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Audrey Hill, Corey Bohil, Andrew Wismer; Greater Oxygenation of Prefrontal Cortex During Information-Integration (vs. Rule-Based) Category Learning. Journal of Vision 2014;14(10):194. doi: https://doi.org/10.1167/14.10.194.
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The COVIS theory of categorization (Ashby et al 1998, Psychological Review) posits that verbalizable (explicit) rule learning is mediated in part by prefrontal cortex (PFC), while nonverbalizable (implicit) rule learning is mediated chiefly by basal ganglia structures. COVIS also predicts that both learning systems attempt to determine each category response on each trial (i.e., the systems compete). On this basis, we predicted unique patterns of PFC blood flow depending on how participants performed on perceptual category learning tasks that required either selective attention to a single stimulus dimension ("rule-based" learning) or attention to multiple stimulus dimensions at once ("information-integration" learning). Participants completed rule-based and information-integration category learning tasks with two-dimensional stimuli (gabor patches varying in orientation and spatial frequency across trials). Hemodynamic response was measured in dorsolateral PFC using functional Near Infrared Spectroscopy (fNIRS). As expected, we found similar levels of oxygenated hemoglobin (Hbo2) in DLPFC early in learning for both conditions, and a divergence of activity level across tasks over the series of training blocks. This divergence was mediated by the type of rule used in each task. Participants using the incorrect rule type (a 1-dimensional rule) during information integration learning showed higher PFC activity than those using the appropriate rule type. These results support COVIS and suggest that these perceptual category learning tasks provide a dissociation that may be useful for examining changes in PFC integrity due to injury or aging.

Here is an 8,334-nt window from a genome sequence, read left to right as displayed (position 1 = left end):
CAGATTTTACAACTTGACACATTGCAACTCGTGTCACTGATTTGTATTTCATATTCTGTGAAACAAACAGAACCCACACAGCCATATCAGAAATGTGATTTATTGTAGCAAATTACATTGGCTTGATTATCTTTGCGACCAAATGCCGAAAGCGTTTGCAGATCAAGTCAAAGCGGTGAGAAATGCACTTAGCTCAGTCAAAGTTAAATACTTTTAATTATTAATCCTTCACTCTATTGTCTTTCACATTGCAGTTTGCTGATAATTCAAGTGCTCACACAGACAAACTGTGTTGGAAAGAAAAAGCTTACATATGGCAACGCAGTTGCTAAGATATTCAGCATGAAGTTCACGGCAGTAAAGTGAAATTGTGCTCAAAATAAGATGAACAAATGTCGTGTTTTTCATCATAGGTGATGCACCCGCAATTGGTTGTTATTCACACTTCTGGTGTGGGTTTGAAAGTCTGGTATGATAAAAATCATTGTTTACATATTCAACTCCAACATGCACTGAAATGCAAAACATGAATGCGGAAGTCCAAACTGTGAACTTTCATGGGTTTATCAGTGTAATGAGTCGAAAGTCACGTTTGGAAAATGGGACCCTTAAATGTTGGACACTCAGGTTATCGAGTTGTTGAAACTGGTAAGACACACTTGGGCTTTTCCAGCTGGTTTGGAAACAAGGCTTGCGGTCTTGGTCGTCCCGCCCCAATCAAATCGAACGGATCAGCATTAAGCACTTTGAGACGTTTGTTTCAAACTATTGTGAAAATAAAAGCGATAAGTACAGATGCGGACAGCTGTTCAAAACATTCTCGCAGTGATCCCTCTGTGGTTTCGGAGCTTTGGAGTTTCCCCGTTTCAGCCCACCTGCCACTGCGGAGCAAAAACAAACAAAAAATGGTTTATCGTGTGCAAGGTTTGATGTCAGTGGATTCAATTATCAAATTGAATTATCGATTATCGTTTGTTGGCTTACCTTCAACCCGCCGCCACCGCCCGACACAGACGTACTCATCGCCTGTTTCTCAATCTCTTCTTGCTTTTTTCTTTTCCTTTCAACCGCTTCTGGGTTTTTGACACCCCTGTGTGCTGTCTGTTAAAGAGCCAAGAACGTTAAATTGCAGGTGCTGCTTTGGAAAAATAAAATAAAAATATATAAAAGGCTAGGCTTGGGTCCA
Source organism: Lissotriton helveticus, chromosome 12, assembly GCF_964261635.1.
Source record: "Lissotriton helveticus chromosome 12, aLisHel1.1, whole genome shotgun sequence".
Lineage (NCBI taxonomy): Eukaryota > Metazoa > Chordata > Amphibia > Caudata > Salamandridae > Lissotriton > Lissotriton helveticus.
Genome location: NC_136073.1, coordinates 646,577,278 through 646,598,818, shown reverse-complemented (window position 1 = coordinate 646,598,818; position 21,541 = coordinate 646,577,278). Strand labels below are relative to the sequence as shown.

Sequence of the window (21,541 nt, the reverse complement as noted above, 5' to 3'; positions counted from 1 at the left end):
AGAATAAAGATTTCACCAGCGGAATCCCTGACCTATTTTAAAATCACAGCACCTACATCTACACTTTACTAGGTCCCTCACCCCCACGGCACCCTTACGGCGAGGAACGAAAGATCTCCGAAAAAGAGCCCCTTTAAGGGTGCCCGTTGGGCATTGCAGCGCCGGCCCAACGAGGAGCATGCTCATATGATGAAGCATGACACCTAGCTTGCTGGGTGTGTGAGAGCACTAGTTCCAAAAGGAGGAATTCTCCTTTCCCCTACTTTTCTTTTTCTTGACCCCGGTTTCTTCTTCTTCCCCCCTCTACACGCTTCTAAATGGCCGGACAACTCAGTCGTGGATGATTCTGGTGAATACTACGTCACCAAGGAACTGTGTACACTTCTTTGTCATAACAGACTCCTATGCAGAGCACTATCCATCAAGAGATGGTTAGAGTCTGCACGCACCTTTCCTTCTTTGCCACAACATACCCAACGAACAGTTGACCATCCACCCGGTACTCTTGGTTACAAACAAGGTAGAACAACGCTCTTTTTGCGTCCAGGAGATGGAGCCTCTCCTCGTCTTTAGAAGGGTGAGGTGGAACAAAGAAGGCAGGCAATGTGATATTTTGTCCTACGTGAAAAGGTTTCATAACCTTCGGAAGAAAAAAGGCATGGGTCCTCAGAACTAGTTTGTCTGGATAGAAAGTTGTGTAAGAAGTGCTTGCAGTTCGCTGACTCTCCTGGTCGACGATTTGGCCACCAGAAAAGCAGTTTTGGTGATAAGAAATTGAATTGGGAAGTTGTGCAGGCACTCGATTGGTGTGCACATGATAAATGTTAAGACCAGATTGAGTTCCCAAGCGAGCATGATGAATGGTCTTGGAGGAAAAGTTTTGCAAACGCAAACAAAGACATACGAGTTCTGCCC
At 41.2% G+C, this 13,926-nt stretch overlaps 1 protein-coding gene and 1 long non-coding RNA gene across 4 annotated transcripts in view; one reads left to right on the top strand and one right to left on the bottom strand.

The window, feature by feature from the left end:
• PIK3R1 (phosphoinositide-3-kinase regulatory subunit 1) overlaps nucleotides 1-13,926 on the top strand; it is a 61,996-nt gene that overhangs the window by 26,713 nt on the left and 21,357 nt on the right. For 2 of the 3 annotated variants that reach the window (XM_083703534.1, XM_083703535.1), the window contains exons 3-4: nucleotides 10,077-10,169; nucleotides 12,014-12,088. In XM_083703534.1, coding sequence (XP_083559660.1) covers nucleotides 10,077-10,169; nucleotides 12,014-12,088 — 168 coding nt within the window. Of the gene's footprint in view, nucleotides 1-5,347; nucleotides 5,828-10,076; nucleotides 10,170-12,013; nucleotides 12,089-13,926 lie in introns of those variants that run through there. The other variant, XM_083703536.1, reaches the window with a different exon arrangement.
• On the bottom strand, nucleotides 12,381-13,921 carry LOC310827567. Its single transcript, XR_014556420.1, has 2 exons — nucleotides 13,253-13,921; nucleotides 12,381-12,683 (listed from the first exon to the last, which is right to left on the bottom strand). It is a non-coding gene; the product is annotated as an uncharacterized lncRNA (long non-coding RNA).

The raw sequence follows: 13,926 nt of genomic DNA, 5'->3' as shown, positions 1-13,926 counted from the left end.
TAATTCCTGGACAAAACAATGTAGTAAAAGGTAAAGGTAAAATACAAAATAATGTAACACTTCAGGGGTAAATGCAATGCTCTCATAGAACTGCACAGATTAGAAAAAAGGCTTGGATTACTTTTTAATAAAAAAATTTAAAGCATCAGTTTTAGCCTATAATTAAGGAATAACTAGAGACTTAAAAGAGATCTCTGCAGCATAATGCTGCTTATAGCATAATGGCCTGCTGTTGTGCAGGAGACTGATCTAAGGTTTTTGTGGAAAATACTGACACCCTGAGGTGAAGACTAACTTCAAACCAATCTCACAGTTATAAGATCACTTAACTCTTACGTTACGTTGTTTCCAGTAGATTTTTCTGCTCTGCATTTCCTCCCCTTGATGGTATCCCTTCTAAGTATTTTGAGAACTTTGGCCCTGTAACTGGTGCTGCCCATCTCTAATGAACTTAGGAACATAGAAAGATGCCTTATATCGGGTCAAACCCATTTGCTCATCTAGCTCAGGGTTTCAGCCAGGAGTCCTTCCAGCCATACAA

Meeting abstract presented at VSS 2014
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